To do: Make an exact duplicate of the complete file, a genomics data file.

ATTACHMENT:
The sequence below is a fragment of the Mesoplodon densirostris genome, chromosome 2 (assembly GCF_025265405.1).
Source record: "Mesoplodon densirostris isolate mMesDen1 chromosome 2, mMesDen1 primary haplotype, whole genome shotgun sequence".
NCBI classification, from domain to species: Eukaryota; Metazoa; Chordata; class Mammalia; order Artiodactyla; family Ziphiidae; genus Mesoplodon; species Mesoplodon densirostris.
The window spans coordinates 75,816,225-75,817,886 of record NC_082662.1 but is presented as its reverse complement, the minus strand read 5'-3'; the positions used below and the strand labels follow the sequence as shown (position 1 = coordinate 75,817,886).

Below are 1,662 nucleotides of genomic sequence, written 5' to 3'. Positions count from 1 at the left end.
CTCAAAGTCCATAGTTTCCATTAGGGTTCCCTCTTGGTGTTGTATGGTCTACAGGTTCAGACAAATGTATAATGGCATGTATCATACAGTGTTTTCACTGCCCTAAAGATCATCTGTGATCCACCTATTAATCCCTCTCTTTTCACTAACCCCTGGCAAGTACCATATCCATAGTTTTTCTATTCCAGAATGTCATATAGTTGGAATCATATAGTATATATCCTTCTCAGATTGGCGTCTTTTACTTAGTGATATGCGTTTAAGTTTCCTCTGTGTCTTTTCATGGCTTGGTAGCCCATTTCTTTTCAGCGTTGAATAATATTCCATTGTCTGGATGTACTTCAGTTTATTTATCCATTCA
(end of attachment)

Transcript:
The sequence below is a fragment of the Mesoplodon densirostris genome, chromosome 2 (assembly GCF_025265405.1).
Source record: "Mesoplodon densirostris isolate mMesDen1 chromosome 2, mMesDen1 primary haplotype, whole genome shotgun sequence".
NCBI classification, from domain to species: Eukaryota; Metazoa; Chordata; class Mammalia; order Artiodactyla; family Ziphiidae; genus Mesoplodon; species Mesoplodon densirostris.
The window spans coordinates 75,816,225-75,817,886 of record NC_082662.1 but is presented as its reverse complement, the minus strand read 5'-3'; the positions used below and the strand labels follow the sequence as shown (position 1 = coordinate 75,817,886).

Below are 1,662 nucleotides of genomic sequence, written 5' to 3'. Positions count from 1 at the left end.
CTCAAAGTCCATAGTTTCCATTAGGGTTCCCTCTTGGTGTTGTATGGTCTACAGGTTCAGACAAATGTATAATGGCATGTATCATACAGTGTTTTCACTGCCCTAAAGATCATCTGTGATCCACCTATTAATCCCTCTCTTTTCACTAACCCCTGGCAAGTACCATATCCATAGTTTTTCTATTCCAGAATGTCATATAGTTGGAATCATATAGTATATATCCTTCTCAGATTGGCGTCTTTTACTTAGTGATATGCGTTTAAGTTTCCTCTGTGTCTTTTCATGGCTTGGTAGCCCATTTCTTTTCAGCGTTGAATAATATTCCATTGTCTGGATGTACTTCAGTTTATTTATCCATTCA